Even within the text, the primary white character, Ms. Skeeter, manages cultural appropriation.  She has the opportunity to get the writing job of her dreams at a New York publishing house if she can develop a substantial topic.  In the interim she gets a job at a local paper as a columnist, similar to Eloise. She is to provide housecleaning tips. Knowing nothing about cleaning she enlists the help of one of the maids—Aibileen.  “Would you mind if I talked to Aibileen? I (Skeeter) ask Elizabeth.  To help me with some of the letters?  Elizabeth responds.  Aibileen? My Aibileen?” (78)  Once Ms. Skeeter has received Elizabeth’s approval, she approaches Aibileen.  “So maybe I could read you some of the letters and you could . . .help me with the answers.  After a while, maybe I’ll catch on and .  . .  There is no way I’ll ever be able to answer cleaning questions myself. Honestly, I have no intention of learning how to clean.” (79)
Ms. Skeeter goes on to have a successful time at the newspaper gathering her answers to the questions from Aibileen.  It is clear from the character’s own statement that cleaning was not in her plans and she had no experience, but was only mildly disturbed at using the knowledge of the maid and taking on her voice in the column to serve her end goal.  The appropriation blossoms fully in a later conversation with Aibileen who tells Ms. Skeeter that her son—who was killed—wanted to be a writer.  “He read a book call Invisible Man. When he done, he say he gone write down what it was like to be colored working for a white man in Mississippi.” (85)
Later, Ms. Skeeter receives  a letter from the publisher in New York who tells her that if she can come up with something original, she is free to write to her again.  “I wonder if I’ll ever write anything worth anything at all.  I turn when I hear Pascagoula’s (the maid) knock on my door. That’s when the idea comes to me.  No. I couldn’t. That would be . . .crossing the line.  But the idea won’t go away.”  (89) Taking the idea of Aibileen’s dead son, Ms. Skeeter makes it her own and begins her quest to gather stories from the maids about their experiences of working for their white employers.
The book is ultimately published to much fanfare as well as chaos in the town as the employers recognize themselves but swear that it’s not them.  Aibileen is dismissed from her job and Minny is fired from hers. Meanwhile, Ms. Skeeter goes off to New York to begin her life as a novelist.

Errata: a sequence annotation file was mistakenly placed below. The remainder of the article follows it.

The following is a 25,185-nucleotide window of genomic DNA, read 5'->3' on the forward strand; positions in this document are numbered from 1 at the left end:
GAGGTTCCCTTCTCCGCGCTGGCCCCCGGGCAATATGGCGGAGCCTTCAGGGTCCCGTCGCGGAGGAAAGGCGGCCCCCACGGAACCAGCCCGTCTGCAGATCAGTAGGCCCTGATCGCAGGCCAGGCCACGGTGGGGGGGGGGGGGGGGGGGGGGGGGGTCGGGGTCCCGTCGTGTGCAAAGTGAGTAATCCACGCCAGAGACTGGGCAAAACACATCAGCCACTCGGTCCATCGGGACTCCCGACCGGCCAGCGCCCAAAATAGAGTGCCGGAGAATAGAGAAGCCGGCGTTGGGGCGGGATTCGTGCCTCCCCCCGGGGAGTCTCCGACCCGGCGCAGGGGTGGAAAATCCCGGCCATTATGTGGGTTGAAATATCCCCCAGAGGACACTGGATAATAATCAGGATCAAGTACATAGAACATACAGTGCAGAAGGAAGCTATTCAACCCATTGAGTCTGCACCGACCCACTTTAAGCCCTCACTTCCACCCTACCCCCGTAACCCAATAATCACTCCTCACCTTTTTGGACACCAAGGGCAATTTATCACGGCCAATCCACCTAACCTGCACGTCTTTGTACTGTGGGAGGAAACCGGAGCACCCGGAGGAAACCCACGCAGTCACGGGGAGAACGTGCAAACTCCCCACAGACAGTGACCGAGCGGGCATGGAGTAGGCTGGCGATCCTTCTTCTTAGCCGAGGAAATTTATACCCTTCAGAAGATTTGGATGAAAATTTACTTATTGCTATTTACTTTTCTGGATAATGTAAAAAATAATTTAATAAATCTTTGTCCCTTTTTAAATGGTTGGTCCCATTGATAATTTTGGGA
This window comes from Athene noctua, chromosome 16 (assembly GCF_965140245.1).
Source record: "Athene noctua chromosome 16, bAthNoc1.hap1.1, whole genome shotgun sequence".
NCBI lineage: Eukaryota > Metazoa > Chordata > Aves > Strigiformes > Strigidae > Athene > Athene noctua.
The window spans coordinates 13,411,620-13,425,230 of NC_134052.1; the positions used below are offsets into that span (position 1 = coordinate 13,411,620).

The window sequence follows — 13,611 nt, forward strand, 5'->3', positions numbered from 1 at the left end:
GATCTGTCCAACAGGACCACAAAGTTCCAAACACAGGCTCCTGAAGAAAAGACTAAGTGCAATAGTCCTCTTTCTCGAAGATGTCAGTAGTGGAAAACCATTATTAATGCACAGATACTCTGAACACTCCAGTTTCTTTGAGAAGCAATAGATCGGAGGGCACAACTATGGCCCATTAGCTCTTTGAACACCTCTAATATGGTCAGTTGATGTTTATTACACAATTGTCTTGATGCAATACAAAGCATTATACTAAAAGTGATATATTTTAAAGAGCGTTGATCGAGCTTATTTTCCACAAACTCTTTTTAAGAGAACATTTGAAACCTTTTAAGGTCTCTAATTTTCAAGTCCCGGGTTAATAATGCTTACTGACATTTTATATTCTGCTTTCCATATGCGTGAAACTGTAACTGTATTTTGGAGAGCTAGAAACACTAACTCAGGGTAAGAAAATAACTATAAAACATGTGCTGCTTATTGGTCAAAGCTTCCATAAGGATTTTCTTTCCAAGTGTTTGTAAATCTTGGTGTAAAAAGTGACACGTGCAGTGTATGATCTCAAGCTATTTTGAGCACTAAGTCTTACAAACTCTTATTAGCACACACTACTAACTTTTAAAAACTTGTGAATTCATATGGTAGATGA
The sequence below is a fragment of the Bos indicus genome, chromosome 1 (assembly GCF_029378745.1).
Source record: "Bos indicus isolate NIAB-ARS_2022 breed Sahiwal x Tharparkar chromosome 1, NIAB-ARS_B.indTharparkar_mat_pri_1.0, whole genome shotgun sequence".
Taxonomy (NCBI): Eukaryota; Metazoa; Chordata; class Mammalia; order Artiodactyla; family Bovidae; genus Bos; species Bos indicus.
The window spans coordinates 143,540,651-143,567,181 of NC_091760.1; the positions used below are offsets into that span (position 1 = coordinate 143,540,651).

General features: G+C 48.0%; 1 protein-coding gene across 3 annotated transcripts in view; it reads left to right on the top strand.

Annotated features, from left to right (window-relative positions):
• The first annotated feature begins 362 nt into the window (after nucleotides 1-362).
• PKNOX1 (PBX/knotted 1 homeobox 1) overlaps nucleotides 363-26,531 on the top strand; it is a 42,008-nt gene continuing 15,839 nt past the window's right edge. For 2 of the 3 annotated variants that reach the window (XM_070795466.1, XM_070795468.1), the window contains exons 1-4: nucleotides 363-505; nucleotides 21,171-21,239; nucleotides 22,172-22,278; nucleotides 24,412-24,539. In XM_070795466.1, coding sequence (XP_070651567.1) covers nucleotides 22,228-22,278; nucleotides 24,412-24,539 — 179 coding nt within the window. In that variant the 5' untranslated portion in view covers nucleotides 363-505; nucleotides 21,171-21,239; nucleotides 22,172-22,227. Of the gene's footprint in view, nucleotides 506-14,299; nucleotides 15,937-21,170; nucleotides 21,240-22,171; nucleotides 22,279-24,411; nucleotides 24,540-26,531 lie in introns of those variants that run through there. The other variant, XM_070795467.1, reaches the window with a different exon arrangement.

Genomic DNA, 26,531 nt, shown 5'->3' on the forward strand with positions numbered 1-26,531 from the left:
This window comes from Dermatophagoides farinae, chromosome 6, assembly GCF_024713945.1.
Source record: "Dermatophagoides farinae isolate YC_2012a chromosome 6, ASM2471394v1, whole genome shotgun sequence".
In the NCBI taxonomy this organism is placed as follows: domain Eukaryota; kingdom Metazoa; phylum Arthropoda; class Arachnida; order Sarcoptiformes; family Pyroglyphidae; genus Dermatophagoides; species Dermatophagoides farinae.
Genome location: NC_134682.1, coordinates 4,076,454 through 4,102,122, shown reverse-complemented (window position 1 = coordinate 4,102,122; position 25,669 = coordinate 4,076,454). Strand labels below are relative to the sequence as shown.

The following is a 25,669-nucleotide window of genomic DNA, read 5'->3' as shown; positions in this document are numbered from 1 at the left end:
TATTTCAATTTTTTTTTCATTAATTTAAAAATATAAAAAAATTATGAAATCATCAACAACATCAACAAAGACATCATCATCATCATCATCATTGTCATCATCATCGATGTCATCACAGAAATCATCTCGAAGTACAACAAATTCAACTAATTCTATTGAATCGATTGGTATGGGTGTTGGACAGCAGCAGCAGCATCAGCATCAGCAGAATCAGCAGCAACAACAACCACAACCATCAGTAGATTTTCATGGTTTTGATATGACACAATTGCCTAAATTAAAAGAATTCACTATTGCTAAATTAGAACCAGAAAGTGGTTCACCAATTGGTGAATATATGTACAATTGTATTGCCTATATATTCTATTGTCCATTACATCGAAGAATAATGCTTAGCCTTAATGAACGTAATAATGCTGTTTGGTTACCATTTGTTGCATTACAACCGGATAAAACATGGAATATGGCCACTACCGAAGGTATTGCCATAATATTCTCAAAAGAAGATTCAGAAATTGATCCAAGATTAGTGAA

According to Quigley there are pros and cons to appropriation.  He writes, “After having considered the implications of appropriation of identity and culture in cross cultural texts, writers who mean to appropriate culture and identity (as in the case of Stockett and her fictional character Ms. Skeeter) in novels must see that they have two obligations when they decide to appropriate; first they must try to effect empathy for the appropriated culture rather than damage it; second they must give back to the culture from which they appropriated.” (60)
The only beneficiaries in both instances are the novelist Stockett and her fictional character Ms. Skeeter.  Stockett soared to literary fame and her novel is being made into a major motion picture.  Ms. Skeeter left the bigoted town of Jackson, Mississippi to pursue her dream, leaving tattered lives behind. Although the novel attempts to lead one to believe that since the employers had been “outted” they would behave better, there is no real indication that would be the case.
Unlike the nonfiction work of John Howard Griffin’s Black Like Me, that successfully appropriates culture when the writer immerses himself in the black world, living the life of a black man and bringing to public attention a first hand understanding of the tragedy of racism in America, Stockett’s work The Help does not achieve that same success because of the POV by which she chose to tell her story. Additionally, the appropriation both fictional and factual does not benefit the appropriated culture.

Quigley, Stephen. The Ethics of Cultural Appropriation of Identity in Fiction: A Writer’s
      Choices in Cross-Cultural Writing. Writers Chronicle, March/April 2011.

Stockett, Kathryn. The Help. New York: Amy Einhorn Books, 2009. Print.